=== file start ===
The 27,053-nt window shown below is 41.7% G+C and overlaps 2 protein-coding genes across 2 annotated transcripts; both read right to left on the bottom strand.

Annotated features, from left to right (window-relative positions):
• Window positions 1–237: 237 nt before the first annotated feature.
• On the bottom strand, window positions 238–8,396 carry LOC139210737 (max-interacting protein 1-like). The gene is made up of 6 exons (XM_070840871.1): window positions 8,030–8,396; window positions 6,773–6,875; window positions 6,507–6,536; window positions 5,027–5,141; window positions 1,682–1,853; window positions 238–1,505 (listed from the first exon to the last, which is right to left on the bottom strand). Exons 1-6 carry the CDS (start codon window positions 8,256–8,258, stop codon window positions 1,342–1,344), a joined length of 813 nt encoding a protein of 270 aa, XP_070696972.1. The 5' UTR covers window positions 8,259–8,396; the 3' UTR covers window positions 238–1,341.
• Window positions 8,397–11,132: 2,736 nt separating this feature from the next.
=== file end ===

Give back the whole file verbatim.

The 27,053-nt window shown below is 41.7% G+C and overlaps 2 protein-coding genes across 2 annotated transcripts; both read right to left on the bottom strand.

Annotated features, from left to right (window-relative positions):
• Window positions 1–237: 237 nt before the first annotated feature.
• On the bottom strand, window positions 238–8,396 carry LOC139210737 (max-interacting protein 1-like). The gene is made up of 6 exons (XM_070840871.1): window positions 8,030–8,396; window positions 6,773–6,875; window positions 6,507–6,536; window positions 5,027–5,141; window positions 1,682–1,853; window positions 238–1,505 (listed from the first exon to the last, which is right to left on the bottom strand). Exons 1-6 carry the CDS (start codon window positions 8,256–8,258, stop codon window positions 1,342–1,344), a joined length of 813 nt encoding a protein of 270 aa, XP_070696972.1. The 5' UTR covers window positions 8,259–8,396; the 3' UTR covers window positions 238–1,341.
• Window positions 8,397–11,132: 2,736 nt separating this feature from the next.